PETALING JAYA: As the country accelerates towards greater digitalisation, Grab will be introducing the Grab Digital Small-Biz (GDS) programme aimed at helping small businesses adapt to the ‘new normal’.
This programme includes tools and initiatives that help offline businesses transition online, and help those already on the Grab platform expand their visibility and adapt their operations to an increasingly digital world.
In Malaysia, through the different initiatives to mitigate the impact of the Coronavirus Disease 2019 (Covid-19) pandemic on businesses, gig workers and communities, Grab saw over 10,000 individuals joining the gig economy while it reported two times more merchants moving their businesses online.
“Covid-19 has accelerated change. Small business and micro-entrepreneurs who moved online saw a 25 per cent increase in online revenue through the Grab platform during this period.
“But as self-employed workers, whose earnings are variable and dependent on the health of the wider economy, many saw their income drop significantly.
“Flexibility of our platform allowed us to activate more than 100,000 drivers as delivery-partners to provide them with an alternative source of income across our food, mart and delivery services,” Grab Malaysia managing director Sean Goh, shared.
Between March and April 2020, Grab committed over US$40 million to partner relief efforts and rolled out over 100 initiatives regionally to mitigate the impact of the pandemic on our partners and communities.
In Malaysia, Grab rolled out 11 initiatives to support small businesses, driver- and delivery-partners, frontliners, as well as communities impacted by Covid-19.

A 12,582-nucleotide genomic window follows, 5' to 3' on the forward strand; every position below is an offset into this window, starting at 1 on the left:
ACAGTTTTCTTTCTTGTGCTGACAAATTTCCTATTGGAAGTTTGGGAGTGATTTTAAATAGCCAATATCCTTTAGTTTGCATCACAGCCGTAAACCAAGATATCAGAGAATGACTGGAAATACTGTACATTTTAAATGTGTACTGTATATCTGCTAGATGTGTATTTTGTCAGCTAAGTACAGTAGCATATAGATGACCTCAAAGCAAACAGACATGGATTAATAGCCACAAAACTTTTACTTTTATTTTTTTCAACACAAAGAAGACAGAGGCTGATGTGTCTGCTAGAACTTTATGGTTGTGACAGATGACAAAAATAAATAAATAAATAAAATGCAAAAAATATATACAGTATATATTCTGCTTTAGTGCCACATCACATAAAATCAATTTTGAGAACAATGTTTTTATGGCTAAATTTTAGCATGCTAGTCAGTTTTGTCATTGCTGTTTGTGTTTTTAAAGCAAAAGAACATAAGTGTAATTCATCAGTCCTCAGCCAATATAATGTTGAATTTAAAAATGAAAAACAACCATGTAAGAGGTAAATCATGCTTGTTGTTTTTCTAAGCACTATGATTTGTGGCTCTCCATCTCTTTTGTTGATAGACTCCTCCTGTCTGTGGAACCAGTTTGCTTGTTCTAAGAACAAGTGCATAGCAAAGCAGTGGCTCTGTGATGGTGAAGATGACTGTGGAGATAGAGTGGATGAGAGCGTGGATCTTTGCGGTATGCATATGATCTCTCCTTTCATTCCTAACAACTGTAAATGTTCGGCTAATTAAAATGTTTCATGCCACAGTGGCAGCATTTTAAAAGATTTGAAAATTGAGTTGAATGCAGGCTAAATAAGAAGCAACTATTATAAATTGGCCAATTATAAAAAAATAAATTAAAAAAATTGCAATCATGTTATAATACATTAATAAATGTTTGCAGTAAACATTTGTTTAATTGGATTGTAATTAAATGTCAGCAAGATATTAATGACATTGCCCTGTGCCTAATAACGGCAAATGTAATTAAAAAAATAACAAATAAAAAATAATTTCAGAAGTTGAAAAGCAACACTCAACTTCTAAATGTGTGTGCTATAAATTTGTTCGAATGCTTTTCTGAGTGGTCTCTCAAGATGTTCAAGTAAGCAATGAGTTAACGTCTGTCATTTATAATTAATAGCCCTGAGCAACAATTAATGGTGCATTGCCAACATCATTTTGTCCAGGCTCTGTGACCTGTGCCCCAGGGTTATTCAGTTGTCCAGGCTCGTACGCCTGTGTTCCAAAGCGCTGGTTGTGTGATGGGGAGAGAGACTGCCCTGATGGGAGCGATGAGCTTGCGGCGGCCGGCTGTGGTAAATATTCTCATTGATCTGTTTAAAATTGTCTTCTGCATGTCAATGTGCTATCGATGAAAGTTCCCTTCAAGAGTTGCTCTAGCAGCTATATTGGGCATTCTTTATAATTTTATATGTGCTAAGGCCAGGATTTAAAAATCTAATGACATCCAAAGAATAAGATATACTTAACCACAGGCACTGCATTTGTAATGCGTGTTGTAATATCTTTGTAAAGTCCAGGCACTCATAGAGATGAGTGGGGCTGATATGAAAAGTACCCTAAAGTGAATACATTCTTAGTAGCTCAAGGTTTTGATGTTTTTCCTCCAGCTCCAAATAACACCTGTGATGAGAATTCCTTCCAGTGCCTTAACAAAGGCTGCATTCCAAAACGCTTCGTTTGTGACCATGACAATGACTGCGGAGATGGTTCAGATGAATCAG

Through initiatives to help traditional and offline businesses make the shift online, 133 traditional Ramadan bazaar vendors to an online platform, who were able to fulfill more than 66,000 orders through the Grab e-Kitchen Bazar Ramadan.
Grab also expanded GrabMart to five cities across Malaysia within three weeks to bring on board more types of businesses such as pharmacies, florists, grocery stores and others, to create more earning opportunities for delivery-partners.
“We have seen the adoption of online services grow exponentially, almost overnight. This is spurring innovation, but is also putting us at risk of widening the digital divide.
“Small and medium enterprises are the backbone of the Malaysian economy-comprising 98.5 per cent of all business establishments in Malaysia, but the vast majority of these businesses are offline.
“They will need to leverage technology or risk falling further behind. Through the GDS programme, we hope to help small businesses navigate this new normal.
“We will draw on our technology and reach, to find new ways of doing business that can inclusively support everyone,” added Goh.
The GDS programme aims to facilitate the digitalisation of small businesses – either by giving them a digital shopfront on the Grab platform or through e-payments integration. It also aims to address the needs of small businesses that are already on the Grab platform.
Grab also said it is committed to actively working with government agencies to ensure that traditional ecosystems are not left behind in this period of transformation and to help realise the vision behind the National Economic Recovery Plan (Penjana).